Plaintiff does not dispute Dr. Dershwitz's conclusions at the theoretical level, agreeing that a person's breathing and consciousness should cease within one minute of the beginning of the administration of sodium thiopental. Instead, he contends that in actual practice in California, for whatever reason, the sodium thiopental has not had its intended effect. He cites, inter alia, the following evidence from the execution logs:
Jaturun Siripongs, executed February 9, 1999: The administration of sodium thiopental began at 12:04 a.m. and the administration of pancuronium bromide began at 12:08 a.m., yet respirations did not cease until 12:09 a.m., four minutes after the administration of sodium thiopental began and one minute after the administration of pancuronium bromide began.
Manuel Babbitt, executed May 4, 1999: The administration of sodium thiopental began at 12:28 a.m. and the administration of pancuronium bromide began at 12:31 a.m., yet respirations did not cease until 12:33 a.m., five minutes after the administration of sodium thiopental began and two minutes after the administration of pancuronium bromide began. In addition, brief spasmodic movements were observed in the upper chest at 12:32 a.m.
Darrell Keith Rich, executed March 15, 2000: The administration of sodium thiopental began at 12:06 a.m. and the administration of pancuronium bromide began at 12:08 a.m., yet respirations did not cease until 12:08 a.m., when pancuronium bromide was injected, two minutes after the administration of sodium thiopental began. Chest movements were observed from 12:09 a.m. to 12:10 a.m.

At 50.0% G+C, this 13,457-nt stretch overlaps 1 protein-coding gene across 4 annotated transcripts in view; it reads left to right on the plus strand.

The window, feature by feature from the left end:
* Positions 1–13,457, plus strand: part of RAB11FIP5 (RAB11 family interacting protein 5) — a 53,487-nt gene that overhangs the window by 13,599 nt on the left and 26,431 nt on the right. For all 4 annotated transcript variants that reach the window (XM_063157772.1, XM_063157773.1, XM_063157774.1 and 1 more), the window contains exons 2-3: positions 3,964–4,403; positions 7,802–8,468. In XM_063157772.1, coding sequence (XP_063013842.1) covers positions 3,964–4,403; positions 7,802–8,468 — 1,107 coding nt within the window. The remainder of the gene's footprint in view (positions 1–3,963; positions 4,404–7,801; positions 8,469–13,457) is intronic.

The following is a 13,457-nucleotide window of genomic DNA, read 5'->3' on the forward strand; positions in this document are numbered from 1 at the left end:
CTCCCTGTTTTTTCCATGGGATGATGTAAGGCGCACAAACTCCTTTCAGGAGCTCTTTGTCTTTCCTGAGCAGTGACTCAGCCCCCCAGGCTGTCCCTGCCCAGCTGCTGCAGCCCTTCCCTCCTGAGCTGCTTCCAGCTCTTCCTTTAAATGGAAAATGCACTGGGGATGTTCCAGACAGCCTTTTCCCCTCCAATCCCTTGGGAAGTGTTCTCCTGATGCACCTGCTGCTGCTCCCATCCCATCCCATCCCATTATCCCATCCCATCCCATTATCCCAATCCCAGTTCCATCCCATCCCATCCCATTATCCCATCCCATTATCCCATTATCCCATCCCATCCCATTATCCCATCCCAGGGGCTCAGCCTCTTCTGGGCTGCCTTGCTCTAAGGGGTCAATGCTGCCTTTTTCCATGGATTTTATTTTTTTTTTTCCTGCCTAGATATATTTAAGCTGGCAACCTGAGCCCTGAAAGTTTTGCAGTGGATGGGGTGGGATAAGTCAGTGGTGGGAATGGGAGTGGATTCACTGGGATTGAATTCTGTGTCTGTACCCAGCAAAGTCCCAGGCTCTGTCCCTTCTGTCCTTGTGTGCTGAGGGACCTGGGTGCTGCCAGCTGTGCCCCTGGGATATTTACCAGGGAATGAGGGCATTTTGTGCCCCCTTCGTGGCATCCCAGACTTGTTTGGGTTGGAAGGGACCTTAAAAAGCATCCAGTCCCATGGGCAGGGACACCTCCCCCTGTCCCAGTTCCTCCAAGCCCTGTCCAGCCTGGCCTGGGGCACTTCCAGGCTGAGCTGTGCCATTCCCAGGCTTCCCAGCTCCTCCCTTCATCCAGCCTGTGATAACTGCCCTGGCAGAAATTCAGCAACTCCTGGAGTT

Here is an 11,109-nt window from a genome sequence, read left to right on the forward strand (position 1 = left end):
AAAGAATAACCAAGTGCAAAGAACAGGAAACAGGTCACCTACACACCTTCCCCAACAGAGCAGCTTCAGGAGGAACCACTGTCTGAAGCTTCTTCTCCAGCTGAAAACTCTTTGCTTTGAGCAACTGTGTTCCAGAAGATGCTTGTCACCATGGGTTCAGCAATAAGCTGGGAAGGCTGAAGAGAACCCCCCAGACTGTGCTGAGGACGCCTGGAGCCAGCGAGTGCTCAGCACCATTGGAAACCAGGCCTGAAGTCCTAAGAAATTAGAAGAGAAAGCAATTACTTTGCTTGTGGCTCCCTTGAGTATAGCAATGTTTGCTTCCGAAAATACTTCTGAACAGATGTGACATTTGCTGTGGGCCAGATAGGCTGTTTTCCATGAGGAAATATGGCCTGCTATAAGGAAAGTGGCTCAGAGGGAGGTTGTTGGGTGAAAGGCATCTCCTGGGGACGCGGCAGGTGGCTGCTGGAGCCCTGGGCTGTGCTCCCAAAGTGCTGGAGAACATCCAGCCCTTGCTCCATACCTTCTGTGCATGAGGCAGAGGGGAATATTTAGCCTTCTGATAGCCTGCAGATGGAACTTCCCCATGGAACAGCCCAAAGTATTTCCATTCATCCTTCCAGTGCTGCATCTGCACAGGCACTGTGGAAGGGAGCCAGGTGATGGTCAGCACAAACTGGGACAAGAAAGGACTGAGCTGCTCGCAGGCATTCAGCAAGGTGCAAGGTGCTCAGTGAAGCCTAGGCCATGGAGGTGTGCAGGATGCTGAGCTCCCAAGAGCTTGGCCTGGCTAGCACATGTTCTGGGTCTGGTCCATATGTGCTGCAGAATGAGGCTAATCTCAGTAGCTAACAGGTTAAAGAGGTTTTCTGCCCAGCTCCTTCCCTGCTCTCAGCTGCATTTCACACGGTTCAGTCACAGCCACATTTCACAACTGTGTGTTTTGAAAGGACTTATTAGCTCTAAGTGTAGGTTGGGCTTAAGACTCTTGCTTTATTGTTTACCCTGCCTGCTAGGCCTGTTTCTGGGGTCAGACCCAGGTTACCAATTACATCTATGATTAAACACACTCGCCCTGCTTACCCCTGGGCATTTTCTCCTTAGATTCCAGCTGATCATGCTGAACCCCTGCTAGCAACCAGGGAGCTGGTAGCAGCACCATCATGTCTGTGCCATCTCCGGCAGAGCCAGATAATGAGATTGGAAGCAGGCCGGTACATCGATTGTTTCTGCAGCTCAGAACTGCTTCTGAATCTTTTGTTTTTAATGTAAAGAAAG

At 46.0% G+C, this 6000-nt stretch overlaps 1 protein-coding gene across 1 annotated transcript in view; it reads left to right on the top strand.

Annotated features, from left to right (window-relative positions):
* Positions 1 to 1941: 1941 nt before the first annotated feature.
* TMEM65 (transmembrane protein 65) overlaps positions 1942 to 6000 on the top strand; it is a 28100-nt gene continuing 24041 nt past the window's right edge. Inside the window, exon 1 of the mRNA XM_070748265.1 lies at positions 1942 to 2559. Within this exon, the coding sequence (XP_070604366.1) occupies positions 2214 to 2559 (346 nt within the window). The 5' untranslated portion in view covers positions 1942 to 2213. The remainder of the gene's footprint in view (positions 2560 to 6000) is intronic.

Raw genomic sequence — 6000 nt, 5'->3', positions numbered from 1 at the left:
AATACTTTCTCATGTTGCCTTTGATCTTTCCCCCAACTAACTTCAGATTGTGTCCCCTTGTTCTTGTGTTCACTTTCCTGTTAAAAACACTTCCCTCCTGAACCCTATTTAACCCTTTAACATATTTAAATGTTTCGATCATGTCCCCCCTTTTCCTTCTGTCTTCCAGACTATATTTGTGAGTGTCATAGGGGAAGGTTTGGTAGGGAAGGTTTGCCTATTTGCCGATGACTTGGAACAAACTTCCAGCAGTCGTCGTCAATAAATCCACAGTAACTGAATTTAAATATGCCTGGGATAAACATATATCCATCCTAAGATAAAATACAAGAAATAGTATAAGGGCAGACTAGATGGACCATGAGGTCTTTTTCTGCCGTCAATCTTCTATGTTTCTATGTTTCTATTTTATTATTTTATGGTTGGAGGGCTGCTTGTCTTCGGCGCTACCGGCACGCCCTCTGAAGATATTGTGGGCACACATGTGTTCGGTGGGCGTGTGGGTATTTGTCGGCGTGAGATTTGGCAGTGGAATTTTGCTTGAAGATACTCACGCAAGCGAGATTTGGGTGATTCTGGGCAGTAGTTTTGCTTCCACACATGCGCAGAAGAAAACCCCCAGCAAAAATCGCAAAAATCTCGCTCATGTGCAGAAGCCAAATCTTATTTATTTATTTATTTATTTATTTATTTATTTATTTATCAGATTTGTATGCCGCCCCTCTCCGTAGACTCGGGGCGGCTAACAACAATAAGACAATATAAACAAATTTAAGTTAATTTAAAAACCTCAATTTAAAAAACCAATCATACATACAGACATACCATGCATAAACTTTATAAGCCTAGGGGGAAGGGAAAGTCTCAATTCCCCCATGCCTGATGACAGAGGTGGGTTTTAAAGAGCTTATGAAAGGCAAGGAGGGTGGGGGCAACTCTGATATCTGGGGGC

Stephen Wayne Anderson, executed January 29, 2002: The administration of sodium thiopental began at 12:17 a.m. and the administration of pancuronium bromide began at 12:19 a.m., yet respirations did not cease until 12:22 a.m., five minutes after the administration of sodium thiopental began and three minutes after the administration of pancuronium bromide began.
Stanley Tookie Williams, executed December 13, 2005: The administration of sodium thiopental began at 12:22 a.m., the administration of pancuronium bromide began at 12:28 a.m., and the administration of potassium chloride began at 12:32 a.m. or 12:34 a.m., yet respirations did not cease until either 12:28 a.m. or 12:34 a.m. — that is, either six or twelve minutes after the administration of sodium thiopental began, either when or six minutes after the administration of pancuronium bromide began, and either four minutes before or when the administration of potassium chloride began.
Clarence Ray Allen, executed January 17, 2006: The administration of sodium thiopental began at 12:18 a.m., yet respirations did not cease until 12:27 a.m., when pancuronium bromide was injected, nine minutes after the administration of sodium thiopental began.
"Respirations" is the term used by the employees of the Department of Corrections and Rehabilitation who witnessed the executions and made entries in the execution logs.
Plaintiff's medical expert, Dr. Mark Heath, notes that Babbitt maintained a steady heart rate of 95 or 96 beats per minute for seven minutes after he was injected with sodium thiopental. Dr. Heath states that this fact raises concerns about whether Babbitt was properly sedated.